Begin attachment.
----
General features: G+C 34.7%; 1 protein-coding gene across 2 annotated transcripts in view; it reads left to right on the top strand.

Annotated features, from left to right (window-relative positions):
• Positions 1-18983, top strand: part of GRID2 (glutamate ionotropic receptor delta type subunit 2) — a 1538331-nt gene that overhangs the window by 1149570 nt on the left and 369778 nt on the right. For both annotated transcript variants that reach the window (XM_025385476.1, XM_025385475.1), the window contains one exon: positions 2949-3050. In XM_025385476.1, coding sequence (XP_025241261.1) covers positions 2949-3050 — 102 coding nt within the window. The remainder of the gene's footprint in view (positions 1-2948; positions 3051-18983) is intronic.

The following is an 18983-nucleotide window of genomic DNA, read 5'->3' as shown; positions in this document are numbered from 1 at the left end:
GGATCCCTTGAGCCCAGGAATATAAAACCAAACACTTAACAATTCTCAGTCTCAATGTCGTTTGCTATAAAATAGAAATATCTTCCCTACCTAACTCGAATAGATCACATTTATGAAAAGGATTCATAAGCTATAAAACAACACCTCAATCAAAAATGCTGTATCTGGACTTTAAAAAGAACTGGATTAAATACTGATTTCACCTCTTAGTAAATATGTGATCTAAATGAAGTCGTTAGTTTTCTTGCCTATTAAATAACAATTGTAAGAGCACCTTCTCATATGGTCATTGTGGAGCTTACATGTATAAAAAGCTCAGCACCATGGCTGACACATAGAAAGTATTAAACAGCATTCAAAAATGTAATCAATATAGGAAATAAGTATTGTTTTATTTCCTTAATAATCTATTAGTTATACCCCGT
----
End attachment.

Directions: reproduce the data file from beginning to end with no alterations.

General features: G+C 34.7%; 1 protein-coding gene across 2 annotated transcripts in view; it reads left to right on the top strand.

Annotated features, from left to right (window-relative positions):
• Positions 1-18983, top strand: part of GRID2 (glutamate ionotropic receptor delta type subunit 2) — a 1538331-nt gene that overhangs the window by 1149570 nt on the left and 369778 nt on the right. For both annotated transcript variants that reach the window (XM_025385476.1, XM_025385475.1), the window contains one exon: positions 2949-3050. In XM_025385476.1, coding sequence (XP_025241261.1) covers positions 2949-3050 — 102 coding nt within the window. The remainder of the gene's footprint in view (positions 1-2948; positions 3051-18983) is intronic.

The following is an 18983-nucleotide window of genomic DNA, read 5'->3' as shown; positions in this document are numbered from 1 at the left end:
GGATCCCTTGAGCCCAGGAATATAAAACCAAACACTTAACAATTCTCAGTCTCAATGTCGTTTGCTATAAAATAGAAATATCTTCCCTACCTAACTCGAATAGATCACATTTATGAAAAGGATTCATAAGCTATAAAACAACACCTCAATCAAAAATGCTGTATCTGGACTTTAAAAAGAACTGGATTAAATACTGATTTCACCTCTTAGTAAATATGTGATCTAAATGAAGTCGTTAGTTTTCTTGCCTATTAAATAACAATTGTAAGAGCACCTTCTCATATGGTCATTGTGGAGCTTACATGTATAAAAAGCTCAGCACCATGGCTGACACATAGAAAGTATTAAACAGCATTCAAAAATGTAATCAATATAGGAAATAAGTATTGTTTTATTTCCTTAATAATCTATTAGTTATACCCCGT